Each year schools gain a new set of “customers.” Businesses can capitalize on this by working with the school not just to gain new patrons, but to enhance the sense of community. When establishing a partnership with a school, businesses should think not just about what they want to gain, but also what they can offer.

Remember, partnerships can provide learning opportunities, but they can also help limit exposure to inappropriate influences. Children are in school an average of six hours a day, which leaves 18 hours for their education to be, “reversed by family, negated by neighborhoods, or subverted or minimized by what happens to children outside of school,” (NEA Policy Brief 2008). Therefore, partnerships can help reduce idle time while engaging children in the local community.

Build the Workforce of Tomorrow

Business is rapidly evolving, and keeping up is a significant challenge. For example, in just thirty short years texting has gone from a non-existent concept to the preferred method of communication for most Americans. In the same period, we’ve seen business funding by banks drop as alternative methods like crowd funding have skyrocketed in popularity.

By the time today’s elementary school children graduate we’re likely to see an abundance of self-driving cars, and 38% of jobs are expected to be lost to robots by 2030. New concepts and technology come about so fast they’re outdated by the time they make it to the classroom. But businesses can make sure these advances don’t skip over the workers of tomorrow by sharing their knowledge today.

Several Colorado schools are already partnering with local businesses to give their students the tools necessary to transition to the workplace. Rocky Canyon High School brought in entrepreneurs and professionals to guest lecture a business class, sharing their experiences about building a business, creating marketing strategies and finding funding. Aurora schools, which have the new Anschutz medical campus in their backyard, are working to introduce families to health sciences with the help of their new neighbor, inspiring students to explore science in the process.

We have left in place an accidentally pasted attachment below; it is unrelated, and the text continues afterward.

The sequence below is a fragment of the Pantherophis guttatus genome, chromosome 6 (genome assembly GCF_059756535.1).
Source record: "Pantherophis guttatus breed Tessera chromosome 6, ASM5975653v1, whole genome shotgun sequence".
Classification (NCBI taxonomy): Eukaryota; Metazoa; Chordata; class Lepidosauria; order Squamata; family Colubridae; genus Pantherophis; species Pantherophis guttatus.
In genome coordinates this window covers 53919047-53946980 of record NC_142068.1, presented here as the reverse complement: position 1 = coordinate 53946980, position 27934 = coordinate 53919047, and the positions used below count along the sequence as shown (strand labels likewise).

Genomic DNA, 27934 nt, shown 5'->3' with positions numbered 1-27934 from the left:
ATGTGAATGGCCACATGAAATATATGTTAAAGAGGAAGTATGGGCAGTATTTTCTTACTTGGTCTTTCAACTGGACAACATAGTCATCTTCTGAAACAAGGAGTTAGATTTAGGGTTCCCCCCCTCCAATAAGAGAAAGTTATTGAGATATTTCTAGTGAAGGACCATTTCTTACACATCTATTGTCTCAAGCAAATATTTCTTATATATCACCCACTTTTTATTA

Partnering business with school can help introduce students to business concepts and skills that will benefit them as they enter the workforce, provided the goal is to cultivate and nurture a love of learning. Exposure to a variety of local businesses can not only help students understand the world around them, but inspire them to ask the questions that will solve tomorrow’s problems.

A recent article, Entrepreneurs Could be the Key to Revitalizing Areas of the Country That Have Been Left Behind (https://www.entrepreneur.com/article/305080), highlights how good things come from a group of people who all participate and put energy into the system. The author is talking about business, but what if this concept was applied to schools? What good things may come from a bunch of businesses putting energy into our schools?  

Join the Conversation

Parental engagement may originate with the school, but the school can’t do it alone. In fact, when community groups collaborate with public schools, they take their emphasis on building social and political change into the school itself through processes of relationship building, leadership development, and public action (Family and Community Engagement, Models for Family and Community Partnerships, 2005).

Do your school and community work together for the benefit of students? What partnerships can you suggest to the school that might benefit your community?

 

Resources

Family and Community Engagement, Models for Family and Community Partnerships (2005) Ohio Community Collaboration Model for School Improvement (http://education.ohio.gov/getattachment/Topics/Other-Resources/Family-and-Community-Engagement/Models-for-Family-and-Community-Engagement/Community-Partnerships.pdf.aspx)

 

Feld, B. (2017) – Entrepreneurs Could Be the Key to Revitalizing Areas of the Country That Have Been Lost, Entrepreneur (https://www.entrepreneur.com/article/305080)

 

HiveDM (2017) – Unique Community Partnerships Create Opportunities for Spacious Skies Charter School Students (https://mail.google.com/mail/u/0/#inbox/15f5a82a1c10d35a?projector=1)

 

NEA Policy Brief (2008) Parent, Family, Community Involvement in Education, NEA Education Policy and Practice Department | Center for Great Public Schools (http://www.nea.org/assets/docs/PB11_ParentInvolvement08.pdf)

 

OBrien, A. (2015) – What Community Engagement in Education Looks Like…And Can Do. Edutopia (https://www.edutopia.org/blog/what-community-engagement-education-looks-and-can-do-anne-obrien)

 

Parrett, H. and Budge, K. (2012) – Turning High-Poverty Schools into High-Performing Schools ASCD (http://www.ascd.org/publications/books/109003/chapters/Fostering-a-Healthy,-Safe,-and-Supportive-Learning-Environment@-How-HP~HP-Schools-Do-It.aspx)

Warren, Hong, Rubin and Uy (2009) – A Community-Based Relational Approach to Parent Engagement (http://www.lsna.net/uploads/lsna/documents/beyond_the_bake_sale.pdf)